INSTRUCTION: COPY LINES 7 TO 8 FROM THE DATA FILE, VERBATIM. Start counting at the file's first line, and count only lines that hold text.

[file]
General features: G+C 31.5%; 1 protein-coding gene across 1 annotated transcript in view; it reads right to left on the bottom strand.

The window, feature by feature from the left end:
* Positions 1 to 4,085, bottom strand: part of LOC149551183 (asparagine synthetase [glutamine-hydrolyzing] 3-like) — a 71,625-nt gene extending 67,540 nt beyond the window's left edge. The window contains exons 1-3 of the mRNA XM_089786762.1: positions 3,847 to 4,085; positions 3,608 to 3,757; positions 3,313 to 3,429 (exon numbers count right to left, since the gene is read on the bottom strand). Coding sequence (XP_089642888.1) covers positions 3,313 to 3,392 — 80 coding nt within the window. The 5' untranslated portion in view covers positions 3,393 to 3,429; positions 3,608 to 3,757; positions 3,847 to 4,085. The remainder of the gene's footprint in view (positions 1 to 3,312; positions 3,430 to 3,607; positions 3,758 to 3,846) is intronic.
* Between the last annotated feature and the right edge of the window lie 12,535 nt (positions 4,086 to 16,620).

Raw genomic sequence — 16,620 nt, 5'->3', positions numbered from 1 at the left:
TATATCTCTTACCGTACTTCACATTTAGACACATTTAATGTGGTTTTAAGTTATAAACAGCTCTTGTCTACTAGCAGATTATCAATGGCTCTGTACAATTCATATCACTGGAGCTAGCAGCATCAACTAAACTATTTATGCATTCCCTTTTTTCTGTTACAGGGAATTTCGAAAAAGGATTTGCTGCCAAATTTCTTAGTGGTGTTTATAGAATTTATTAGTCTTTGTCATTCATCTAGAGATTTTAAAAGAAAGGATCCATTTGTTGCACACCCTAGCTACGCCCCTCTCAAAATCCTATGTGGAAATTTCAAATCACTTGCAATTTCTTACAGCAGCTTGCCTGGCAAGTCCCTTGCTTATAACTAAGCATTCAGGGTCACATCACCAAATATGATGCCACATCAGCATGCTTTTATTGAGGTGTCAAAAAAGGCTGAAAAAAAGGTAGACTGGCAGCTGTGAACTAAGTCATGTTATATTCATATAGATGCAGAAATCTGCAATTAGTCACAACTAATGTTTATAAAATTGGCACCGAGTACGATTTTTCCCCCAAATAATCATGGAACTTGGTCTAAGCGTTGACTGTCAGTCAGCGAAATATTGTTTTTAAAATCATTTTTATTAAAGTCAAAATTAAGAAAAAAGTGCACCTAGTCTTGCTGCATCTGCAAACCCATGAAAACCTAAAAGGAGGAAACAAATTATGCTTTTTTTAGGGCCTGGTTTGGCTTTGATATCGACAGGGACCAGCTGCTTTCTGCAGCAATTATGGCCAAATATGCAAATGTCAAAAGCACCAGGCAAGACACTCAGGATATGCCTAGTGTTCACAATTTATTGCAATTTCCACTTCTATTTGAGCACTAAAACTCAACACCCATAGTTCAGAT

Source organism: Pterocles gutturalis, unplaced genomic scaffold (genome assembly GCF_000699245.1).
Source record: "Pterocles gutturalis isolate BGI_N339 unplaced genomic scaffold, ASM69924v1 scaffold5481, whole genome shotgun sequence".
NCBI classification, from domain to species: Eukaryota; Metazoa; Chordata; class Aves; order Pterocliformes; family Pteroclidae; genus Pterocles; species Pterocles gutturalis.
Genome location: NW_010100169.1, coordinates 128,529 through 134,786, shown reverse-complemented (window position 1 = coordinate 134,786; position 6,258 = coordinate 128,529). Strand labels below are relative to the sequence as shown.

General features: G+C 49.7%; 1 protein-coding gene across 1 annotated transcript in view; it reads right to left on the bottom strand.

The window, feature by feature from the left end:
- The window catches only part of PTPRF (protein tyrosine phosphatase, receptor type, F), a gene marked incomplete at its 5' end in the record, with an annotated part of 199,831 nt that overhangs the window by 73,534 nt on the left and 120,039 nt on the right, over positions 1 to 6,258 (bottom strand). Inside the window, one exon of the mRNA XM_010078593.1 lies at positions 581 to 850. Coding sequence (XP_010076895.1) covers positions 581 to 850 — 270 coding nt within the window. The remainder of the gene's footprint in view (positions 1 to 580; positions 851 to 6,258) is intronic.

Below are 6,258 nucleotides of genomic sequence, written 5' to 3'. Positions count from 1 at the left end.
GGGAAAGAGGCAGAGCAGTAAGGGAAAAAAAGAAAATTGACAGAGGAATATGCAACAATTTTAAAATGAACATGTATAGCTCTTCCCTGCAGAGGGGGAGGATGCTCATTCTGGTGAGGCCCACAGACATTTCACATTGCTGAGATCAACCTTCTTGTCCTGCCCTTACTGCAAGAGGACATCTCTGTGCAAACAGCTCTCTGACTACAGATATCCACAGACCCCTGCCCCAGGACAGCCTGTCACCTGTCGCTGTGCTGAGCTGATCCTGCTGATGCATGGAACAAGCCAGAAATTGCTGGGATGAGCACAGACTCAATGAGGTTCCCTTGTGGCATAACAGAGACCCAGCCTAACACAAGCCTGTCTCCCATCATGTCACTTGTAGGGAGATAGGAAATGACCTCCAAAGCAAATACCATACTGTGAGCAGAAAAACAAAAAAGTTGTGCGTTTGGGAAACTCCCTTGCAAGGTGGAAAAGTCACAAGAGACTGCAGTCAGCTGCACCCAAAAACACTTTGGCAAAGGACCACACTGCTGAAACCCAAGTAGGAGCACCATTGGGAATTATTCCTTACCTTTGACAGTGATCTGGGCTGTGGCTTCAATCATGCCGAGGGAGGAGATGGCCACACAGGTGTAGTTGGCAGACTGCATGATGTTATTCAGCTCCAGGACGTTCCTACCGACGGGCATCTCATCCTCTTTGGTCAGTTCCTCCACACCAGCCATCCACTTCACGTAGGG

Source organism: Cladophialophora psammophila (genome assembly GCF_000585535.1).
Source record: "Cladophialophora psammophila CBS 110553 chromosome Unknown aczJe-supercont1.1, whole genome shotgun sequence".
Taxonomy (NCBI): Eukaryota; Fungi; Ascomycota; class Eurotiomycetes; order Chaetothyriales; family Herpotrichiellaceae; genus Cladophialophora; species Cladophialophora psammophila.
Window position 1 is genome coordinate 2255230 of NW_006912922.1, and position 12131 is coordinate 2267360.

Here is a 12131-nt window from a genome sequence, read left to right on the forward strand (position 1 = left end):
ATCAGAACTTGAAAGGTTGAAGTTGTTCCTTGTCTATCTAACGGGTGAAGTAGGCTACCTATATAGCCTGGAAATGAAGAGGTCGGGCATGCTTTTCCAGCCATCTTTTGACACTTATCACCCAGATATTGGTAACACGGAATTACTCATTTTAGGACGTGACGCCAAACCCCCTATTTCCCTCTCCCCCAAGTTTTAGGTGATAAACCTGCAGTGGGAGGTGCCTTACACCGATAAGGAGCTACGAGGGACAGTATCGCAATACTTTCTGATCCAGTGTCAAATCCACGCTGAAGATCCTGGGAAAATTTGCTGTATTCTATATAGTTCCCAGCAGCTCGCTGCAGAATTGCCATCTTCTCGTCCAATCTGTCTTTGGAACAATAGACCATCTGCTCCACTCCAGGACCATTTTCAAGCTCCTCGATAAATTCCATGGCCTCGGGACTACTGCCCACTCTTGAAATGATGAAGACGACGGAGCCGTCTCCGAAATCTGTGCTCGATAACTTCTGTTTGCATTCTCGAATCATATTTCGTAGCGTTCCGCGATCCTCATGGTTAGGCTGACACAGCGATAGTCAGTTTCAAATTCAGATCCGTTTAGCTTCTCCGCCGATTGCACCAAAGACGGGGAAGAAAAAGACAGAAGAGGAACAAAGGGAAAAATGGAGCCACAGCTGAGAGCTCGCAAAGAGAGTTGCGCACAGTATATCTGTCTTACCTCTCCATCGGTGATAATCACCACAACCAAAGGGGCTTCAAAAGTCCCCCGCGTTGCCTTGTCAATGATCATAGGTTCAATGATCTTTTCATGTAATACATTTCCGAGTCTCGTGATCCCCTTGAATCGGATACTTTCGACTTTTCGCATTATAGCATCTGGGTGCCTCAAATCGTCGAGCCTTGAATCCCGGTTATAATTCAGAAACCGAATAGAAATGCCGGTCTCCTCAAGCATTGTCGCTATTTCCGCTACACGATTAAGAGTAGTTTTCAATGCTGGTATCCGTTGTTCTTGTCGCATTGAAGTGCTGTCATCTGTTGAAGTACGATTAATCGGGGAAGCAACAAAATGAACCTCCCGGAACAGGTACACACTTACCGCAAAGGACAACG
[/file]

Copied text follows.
Source organism: Pterocles gutturalis, unplaced genomic scaffold (genome assembly GCF_000699245.1).
Source record: "Pterocles gutturalis isolate BGI_N339 unplaced genomic scaffold, ASM69924v1 scaffold5481, whole genome shotgun sequence".